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Make Climbing Hills The Ride of Your Life

by Rob Coppolillo - from Rocky Mountain Sports

Climbing hills, whether on a road or mountain bike, can be one of the most elusive skills in cycling. When the grade increases, a few cyclists seem to relax and enjoy the ride. Many others, like me, buckle down for the upcoming torture test. One might be predisposed to being a great climber, but the majority of skill comes from hard work and a little discipline.

To get the good word on improving our uphill riding, I went to one of the best climbers in cycling, RLX Polo Sport’s Jimena Florit. The Argentinean has proven herself to be one of the most consistent mountain bikers competing today, always riding in the top 10 and usually near the front of the race. Florit rode so well in 2002 that she ended the year as NORBA’s overall national champion in cross country, and her best finish at the World Championships was a remarkable 8th in 2000.

Florit speaks

“You gotta do a little bit of everything, just like your diet,” laughs Florit. By this the Polo Sport rider means that your training for climbing hills must incorporate a variety of workouts if you want to improve your skills appreciably.

Before we get to specific workouts, though, a reminder. Climbing is a function of your power-to-weight ratio and therefore towing extra weight uphill is a killer. Refer to my article featuring U.S. Postal’s Christian Vande Velde on weight loss in the March 2003 issue if you can stand to shed a few pounds. Consider focusing on dropping your body fat to reasonable levels in addition to performing a few of the following workouts from Florit.

“Repeats are my favorite,” she says. “It’s more the kind of climbing I do in a mountain bike race. If you look at my heart rate, it’s up, then down, then up, then down. I do between five and 10 of those.”

You should only include hill repeats in your workout after you’ve logged several hundred miles in a year and have been cycling for a few years total. Repeats challenge your body to go hard, then recover, then go hard again—an essential skill in racing, but also taxing on the joints and lungs. If you’re not racing, but just want to get a killer workout, burn a bunch of calories and get more comfortable on the climbs, then repeats will serve you well.

“If I go for shorter repeats, then the intensity might be a little higher,” explains Florit. She’s been known to ride Mount Soledad near her home in San Diego 11 times in a workout. Doing that many repeats she’d obviously keep the intensity down, more like an endurance day. If your workout only allows four or five repeats, then you might up the intensity.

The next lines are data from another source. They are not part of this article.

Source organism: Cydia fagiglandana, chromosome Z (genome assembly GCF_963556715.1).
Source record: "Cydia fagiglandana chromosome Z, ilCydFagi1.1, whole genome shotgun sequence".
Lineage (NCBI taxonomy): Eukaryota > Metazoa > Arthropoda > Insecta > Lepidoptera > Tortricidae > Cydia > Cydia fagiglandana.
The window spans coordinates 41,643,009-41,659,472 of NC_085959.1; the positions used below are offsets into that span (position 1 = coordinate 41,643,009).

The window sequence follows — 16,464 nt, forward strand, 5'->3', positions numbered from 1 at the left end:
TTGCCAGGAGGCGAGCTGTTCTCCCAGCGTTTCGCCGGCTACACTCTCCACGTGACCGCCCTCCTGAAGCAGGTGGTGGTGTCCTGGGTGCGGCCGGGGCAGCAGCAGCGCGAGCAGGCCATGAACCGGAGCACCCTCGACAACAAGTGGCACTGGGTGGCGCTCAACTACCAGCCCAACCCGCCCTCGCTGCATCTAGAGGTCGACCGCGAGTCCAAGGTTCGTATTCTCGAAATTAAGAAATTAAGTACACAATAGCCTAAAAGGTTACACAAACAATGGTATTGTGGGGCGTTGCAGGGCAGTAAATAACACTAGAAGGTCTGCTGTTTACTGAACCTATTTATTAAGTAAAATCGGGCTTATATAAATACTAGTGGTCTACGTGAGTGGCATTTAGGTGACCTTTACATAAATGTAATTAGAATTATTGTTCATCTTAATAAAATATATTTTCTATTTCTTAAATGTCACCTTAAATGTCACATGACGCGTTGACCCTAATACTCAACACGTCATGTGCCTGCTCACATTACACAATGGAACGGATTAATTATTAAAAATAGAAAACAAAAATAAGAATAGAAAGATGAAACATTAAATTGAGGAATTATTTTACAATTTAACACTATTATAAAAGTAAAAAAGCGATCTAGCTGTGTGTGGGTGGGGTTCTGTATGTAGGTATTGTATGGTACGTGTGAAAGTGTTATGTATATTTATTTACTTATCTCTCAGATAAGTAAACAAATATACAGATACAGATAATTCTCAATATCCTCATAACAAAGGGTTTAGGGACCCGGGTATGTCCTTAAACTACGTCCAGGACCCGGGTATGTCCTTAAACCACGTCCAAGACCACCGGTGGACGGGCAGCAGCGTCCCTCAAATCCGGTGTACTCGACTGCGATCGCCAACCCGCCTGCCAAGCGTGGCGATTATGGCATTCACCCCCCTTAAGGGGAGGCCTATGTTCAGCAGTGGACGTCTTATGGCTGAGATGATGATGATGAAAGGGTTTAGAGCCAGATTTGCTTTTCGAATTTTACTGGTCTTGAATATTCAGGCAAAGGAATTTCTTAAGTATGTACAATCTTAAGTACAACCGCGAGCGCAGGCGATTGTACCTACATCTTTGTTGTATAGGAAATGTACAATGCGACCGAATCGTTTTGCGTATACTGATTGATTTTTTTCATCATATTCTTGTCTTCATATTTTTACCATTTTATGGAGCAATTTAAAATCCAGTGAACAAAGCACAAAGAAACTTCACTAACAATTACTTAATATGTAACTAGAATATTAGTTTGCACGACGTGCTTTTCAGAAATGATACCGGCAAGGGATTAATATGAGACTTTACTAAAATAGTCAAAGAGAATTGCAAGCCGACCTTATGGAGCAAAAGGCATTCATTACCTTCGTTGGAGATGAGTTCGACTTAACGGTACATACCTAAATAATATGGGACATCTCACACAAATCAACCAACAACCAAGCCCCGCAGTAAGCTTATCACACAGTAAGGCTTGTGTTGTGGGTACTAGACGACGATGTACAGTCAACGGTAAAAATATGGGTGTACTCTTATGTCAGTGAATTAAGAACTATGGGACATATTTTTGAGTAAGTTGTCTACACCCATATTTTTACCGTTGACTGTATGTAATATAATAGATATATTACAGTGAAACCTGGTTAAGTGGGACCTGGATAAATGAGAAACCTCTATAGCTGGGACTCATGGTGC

Florit does repeats as well as workouts with longer efforts. “I use (repeats) sometimes to do intervals, but then you have more Palomar-Mountain climbs where you are fighting gravity for two hours.” Palomar is the biggest climb in the San Diego area, similar to a long canyon on Colorado’s Front Range. If you’re headed out for the long slog up Deer Creek or South Saint Vrain, then dial back the intensity and settle in for a steady climb. Try not to “blow up.” Focus on riding at the same pace near the top as you did at the bottom. You’ll burn a ton of calories, develop great endurance and build power, too.


Florit likes doing her hardest workouts near her home. “I don’t have to travel or ride 100 miles to do a big effort,” she says. If you’re really going to push your limits, then design your workout so you’ll be closer to home or nearer to the car so that if you do detonate, you won’t have to limp home in a horrendous headwind or with a nuclear bonk.

Remember to vary your rides as well. Focusing only on short bursts will give you higher-end speed, but might leave you gasping on longer climbs or in longer events. If you excel in one area, make sure you challenge yourself in others. Long, slow, tough climbs build great power, especially when you remain seated as much as possible. Short, high-intensity, steep climbs will raise your anaerobic threshold and give you that “top end” for tough sections on the mountain bike or particularly steep climbs when out road cycling.

No matter the terrain, just commit to varying your workouts because not only will you ride faster, you’ll be less likely to succumb to boredom during your cycling. And if you do decide to emulate Florit with 11 repeats up your local climb, remember to drink enough, rest up and always stretch afterwards. You’ll be flying on the climbs in no time.

Look for Rob Coppolillo’s first book, In the Gutter: Riding, Writing and Stories Too True to Tell, due out in the near future.

Exercise physiologist Ken Mierke, a two-time World Champion triathlete (disabled division) and owner of Fitness Concepts (, is available to answer any burning questions you may have about cycling. You can send them care of

Q: What are the signs that you might be cycling too much?

A: Dead legs are a sign of too much cycling. In the old days, cyclists said, If your legs are dead, you havent trained enough. Put in more miles. Of course, their legs stayed dead.

Performance during important workouts is the best indicator of optimal training volume. Many cyclists think that they should train hard enough that they are constantly tired until they taper before race day. This is ineffective because tired legs can’t produce power effectively. If 100 percent effort produces 95 percent output because a rider is tired from yesterday’s workout, that is not effective training. The body doesn’t care how hard you’re trying, it responds to output.

Many cycling traditions have been handed down from riders preparing for the Tour De France, which took Lance Armstrong over 80 hours last year. Lance needs to be trained to go hard even when his legs are. Our races aren’t that long!

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